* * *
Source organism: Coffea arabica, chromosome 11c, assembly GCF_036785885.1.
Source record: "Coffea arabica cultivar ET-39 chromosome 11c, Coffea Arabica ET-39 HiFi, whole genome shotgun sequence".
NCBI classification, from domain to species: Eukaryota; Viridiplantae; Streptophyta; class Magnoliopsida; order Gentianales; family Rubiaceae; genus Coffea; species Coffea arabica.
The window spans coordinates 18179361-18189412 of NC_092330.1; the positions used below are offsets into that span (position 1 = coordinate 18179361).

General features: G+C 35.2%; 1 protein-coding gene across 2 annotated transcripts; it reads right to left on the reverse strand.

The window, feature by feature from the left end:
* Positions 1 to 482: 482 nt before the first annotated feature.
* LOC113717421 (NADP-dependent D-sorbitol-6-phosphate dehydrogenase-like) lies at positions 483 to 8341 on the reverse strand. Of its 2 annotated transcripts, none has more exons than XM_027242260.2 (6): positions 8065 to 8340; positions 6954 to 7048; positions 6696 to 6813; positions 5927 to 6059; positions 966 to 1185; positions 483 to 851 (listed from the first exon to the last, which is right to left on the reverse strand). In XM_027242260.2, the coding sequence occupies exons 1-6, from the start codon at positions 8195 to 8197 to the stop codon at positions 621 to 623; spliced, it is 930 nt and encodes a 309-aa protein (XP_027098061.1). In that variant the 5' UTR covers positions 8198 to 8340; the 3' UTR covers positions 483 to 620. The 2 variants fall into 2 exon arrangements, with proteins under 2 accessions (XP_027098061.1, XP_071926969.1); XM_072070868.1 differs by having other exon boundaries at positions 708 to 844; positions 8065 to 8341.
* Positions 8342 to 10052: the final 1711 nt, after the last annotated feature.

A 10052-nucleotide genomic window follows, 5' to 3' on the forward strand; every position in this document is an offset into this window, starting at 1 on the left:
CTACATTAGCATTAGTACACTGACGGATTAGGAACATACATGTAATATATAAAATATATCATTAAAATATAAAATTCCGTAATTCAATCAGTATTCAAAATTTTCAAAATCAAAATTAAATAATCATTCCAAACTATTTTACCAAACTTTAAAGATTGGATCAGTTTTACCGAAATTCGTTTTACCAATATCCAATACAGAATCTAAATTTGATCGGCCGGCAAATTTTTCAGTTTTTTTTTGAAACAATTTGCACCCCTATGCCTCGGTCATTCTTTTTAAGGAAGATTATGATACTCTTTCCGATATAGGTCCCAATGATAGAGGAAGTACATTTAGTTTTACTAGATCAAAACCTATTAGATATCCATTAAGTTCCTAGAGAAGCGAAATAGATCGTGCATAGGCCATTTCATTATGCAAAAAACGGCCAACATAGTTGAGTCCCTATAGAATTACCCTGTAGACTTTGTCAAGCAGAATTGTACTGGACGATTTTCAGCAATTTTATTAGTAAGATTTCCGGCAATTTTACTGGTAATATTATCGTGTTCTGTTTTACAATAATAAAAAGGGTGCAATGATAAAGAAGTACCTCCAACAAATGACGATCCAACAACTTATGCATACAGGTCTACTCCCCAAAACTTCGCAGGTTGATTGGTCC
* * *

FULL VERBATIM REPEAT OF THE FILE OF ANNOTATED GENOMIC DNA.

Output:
Source organism: Coffea arabica, chromosome 11c, assembly GCF_036785885.1.
Source record: "Coffea arabica cultivar ET-39 chromosome 11c, Coffea Arabica ET-39 HiFi, whole genome shotgun sequence".
NCBI classification, from domain to species: Eukaryota; Viridiplantae; Streptophyta; class Magnoliopsida; order Gentianales; family Rubiaceae; genus Coffea; species Coffea arabica.
The window spans coordinates 18179361-18189412 of NC_092330.1; the positions used below are offsets into that span (position 1 = coordinate 18179361).

General features: G+C 35.2%; 1 protein-coding gene across 2 annotated transcripts; it reads right to left on the reverse strand.

The window, feature by feature from the left end:
* Positions 1 to 482: 482 nt before the first annotated feature.
* LOC113717421 (NADP-dependent D-sorbitol-6-phosphate dehydrogenase-like) lies at positions 483 to 8341 on the reverse strand. Of its 2 annotated transcripts, none has more exons than XM_027242260.2 (6): positions 8065 to 8340; positions 6954 to 7048; positions 6696 to 6813; positions 5927 to 6059; positions 966 to 1185; positions 483 to 851 (listed from the first exon to the last, which is right to left on the reverse strand). In XM_027242260.2, the coding sequence occupies exons 1-6, from the start codon at positions 8195 to 8197 to the stop codon at positions 621 to 623; spliced, it is 930 nt and encodes a 309-aa protein (XP_027098061.1). In that variant the 5' UTR covers positions 8198 to 8340; the 3' UTR covers positions 483 to 620. The 2 variants fall into 2 exon arrangements, with proteins under 2 accessions (XP_027098061.1, XP_071926969.1); XM_072070868.1 differs by having other exon boundaries at positions 708 to 844; positions 8065 to 8341.
* Positions 8342 to 10052: the final 1711 nt, after the last annotated feature.

A 10052-nucleotide genomic window follows, 5' to 3' on the forward strand; every position in this document is an offset into this window, starting at 1 on the left:
CTACATTAGCATTAGTACACTGACGGATTAGGAACATACATGTAATATATAAAATATATCATTAAAATATAAAATTCCGTAATTCAATCAGTATTCAAAATTTTCAAAATCAAAATTAAATAATCATTCCAAACTATTTTACCAAACTTTAAAGATTGGATCAGTTTTACCGAAATTCGTTTTACCAATATCCAATACAGAATCTAAATTTGATCGGCCGGCAAATTTTTCAGTTTTTTTTTGAAACAATTTGCACCCCTATGCCTCGGTCATTCTTTTTAAGGAAGATTATGATACTCTTTCCGATATAGGTCCCAATGATAGAGGAAGTACATTTAGTTTTACTAGATCAAAACCTATTAGATATCCATTAAGTTCCTAGAGAAGCGAAATAGATCGTGCATAGGCCATTTCATTATGCAAAAAACGGCCAACATAGTTGAGTCCCTATAGAATTACCCTGTAGACTTTGTCAAGCAGAATTGTACTGGACGATTTTCAGCAATTTTATTAGTAAGATTTCCGGCAATTTTACTGGTAATATTATCGTGTTCTGTTTTACAATAATAAAAAGGGTGCAATGATAAAGAAGTACCTCCAACAAATGACGATCCAACAACTTATGCATACAGGTCTACTCCCCAAAACTTCGCAGGTTGATTGGTCC